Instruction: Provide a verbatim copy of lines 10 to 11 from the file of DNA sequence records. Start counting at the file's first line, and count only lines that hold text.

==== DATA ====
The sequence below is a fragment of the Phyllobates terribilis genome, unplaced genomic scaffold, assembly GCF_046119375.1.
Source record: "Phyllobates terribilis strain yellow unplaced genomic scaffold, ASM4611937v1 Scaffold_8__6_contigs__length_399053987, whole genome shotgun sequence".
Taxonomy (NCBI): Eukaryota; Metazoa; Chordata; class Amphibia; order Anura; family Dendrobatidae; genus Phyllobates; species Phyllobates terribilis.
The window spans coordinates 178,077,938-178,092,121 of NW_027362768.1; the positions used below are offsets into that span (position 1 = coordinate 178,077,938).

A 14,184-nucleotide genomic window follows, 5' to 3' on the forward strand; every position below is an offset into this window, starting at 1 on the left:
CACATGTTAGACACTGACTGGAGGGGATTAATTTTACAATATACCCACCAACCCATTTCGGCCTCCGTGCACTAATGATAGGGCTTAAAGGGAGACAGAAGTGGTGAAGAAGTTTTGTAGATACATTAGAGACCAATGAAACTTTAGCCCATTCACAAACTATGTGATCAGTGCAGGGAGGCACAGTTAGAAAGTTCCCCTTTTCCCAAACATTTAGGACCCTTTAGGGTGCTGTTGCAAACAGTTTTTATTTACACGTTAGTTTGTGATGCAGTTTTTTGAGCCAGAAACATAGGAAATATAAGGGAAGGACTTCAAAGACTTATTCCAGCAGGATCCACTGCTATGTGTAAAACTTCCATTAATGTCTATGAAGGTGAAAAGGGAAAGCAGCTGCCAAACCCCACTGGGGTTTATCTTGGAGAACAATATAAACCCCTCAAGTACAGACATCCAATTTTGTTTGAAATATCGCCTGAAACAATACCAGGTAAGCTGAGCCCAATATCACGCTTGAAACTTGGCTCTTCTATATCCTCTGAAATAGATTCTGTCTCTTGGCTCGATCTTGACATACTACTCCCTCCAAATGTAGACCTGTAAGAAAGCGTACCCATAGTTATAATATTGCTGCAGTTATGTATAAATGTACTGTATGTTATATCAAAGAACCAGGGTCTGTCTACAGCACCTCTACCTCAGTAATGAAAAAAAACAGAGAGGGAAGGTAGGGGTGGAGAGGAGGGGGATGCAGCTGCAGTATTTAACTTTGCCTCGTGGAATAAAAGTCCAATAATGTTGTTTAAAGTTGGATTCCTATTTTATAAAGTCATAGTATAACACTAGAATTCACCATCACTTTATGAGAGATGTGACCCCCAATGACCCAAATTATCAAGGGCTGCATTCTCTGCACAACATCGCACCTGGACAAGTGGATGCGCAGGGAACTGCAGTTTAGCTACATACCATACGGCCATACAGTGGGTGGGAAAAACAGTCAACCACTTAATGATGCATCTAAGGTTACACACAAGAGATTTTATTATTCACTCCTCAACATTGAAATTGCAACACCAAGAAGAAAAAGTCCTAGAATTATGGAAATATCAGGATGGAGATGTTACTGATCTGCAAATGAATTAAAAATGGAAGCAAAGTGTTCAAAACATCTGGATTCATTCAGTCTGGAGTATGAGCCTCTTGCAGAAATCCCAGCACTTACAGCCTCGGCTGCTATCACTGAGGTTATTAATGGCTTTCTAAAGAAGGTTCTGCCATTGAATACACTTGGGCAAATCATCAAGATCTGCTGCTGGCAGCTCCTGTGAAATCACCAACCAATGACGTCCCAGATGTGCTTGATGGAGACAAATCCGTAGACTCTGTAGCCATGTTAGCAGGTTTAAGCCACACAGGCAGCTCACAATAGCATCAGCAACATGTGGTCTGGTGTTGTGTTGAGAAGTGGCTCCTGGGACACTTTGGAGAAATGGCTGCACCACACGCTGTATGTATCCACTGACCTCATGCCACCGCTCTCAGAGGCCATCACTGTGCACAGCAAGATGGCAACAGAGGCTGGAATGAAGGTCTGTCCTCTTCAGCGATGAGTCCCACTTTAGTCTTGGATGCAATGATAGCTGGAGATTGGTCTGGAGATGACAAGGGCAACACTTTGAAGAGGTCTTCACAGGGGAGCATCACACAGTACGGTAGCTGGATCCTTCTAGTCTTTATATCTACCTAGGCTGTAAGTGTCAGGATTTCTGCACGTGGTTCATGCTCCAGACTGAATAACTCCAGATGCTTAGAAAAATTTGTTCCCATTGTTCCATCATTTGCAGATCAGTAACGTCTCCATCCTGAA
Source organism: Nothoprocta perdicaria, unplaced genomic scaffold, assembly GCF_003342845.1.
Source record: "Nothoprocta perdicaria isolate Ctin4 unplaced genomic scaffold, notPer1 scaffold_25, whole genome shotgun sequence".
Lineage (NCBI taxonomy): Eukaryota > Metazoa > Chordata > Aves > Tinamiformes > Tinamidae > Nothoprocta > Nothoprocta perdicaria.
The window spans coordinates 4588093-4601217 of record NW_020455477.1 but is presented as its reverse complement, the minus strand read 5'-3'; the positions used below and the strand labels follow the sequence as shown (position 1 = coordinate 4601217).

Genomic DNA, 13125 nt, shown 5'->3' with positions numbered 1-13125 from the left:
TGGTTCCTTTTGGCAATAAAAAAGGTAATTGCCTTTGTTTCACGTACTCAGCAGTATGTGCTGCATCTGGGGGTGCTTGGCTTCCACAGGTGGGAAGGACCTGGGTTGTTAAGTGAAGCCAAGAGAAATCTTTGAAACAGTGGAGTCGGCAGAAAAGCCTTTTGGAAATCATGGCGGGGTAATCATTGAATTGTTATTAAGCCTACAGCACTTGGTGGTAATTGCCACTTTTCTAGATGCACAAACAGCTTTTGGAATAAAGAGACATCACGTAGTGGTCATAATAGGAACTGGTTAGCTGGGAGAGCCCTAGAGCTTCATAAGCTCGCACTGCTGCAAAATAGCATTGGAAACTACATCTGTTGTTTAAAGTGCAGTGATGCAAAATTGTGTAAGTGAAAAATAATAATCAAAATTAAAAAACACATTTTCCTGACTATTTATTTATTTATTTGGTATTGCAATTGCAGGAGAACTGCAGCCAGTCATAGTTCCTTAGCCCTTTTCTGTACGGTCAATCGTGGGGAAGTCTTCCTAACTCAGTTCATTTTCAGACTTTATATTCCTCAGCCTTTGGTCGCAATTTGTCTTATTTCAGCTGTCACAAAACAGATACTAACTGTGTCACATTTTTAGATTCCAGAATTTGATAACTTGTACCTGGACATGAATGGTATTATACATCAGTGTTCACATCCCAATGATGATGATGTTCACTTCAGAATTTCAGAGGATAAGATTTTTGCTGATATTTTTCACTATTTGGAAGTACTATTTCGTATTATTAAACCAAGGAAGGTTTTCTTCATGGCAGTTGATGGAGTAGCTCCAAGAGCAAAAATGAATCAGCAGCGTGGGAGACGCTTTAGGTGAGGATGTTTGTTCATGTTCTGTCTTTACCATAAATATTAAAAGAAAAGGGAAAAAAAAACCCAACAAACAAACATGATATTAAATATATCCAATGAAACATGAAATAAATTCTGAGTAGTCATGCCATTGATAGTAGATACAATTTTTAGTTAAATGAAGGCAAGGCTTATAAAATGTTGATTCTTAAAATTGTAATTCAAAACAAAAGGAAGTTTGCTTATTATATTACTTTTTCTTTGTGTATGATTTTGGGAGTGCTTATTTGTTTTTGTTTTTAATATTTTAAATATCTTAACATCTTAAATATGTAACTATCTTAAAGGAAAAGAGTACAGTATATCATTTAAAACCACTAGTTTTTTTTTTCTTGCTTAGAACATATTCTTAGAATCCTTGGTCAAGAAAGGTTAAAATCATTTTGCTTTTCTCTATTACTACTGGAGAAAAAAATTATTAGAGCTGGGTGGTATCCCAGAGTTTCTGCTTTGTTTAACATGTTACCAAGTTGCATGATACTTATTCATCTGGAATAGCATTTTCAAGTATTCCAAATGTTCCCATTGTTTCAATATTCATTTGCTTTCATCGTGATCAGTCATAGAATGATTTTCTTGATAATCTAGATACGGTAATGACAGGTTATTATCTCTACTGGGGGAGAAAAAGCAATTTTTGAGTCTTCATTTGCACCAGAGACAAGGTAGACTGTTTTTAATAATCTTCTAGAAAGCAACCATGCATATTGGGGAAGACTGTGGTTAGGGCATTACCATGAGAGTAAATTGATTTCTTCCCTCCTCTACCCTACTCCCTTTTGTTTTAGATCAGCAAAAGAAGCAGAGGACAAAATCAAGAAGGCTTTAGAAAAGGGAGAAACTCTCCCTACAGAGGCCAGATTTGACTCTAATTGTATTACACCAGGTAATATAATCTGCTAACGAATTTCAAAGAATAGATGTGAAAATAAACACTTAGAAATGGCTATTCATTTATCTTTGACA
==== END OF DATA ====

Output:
The window spans coordinates 4588093-4601217 of record NW_020455477.1 but is presented as its reverse complement, the minus strand read 5'-3'; the positions used below and the strand labels follow the sequence as shown (position 1 = coordinate 4601217).

Genomic DNA, 13125 nt, shown 5'->3' with positions numbered 1-13125 from the left: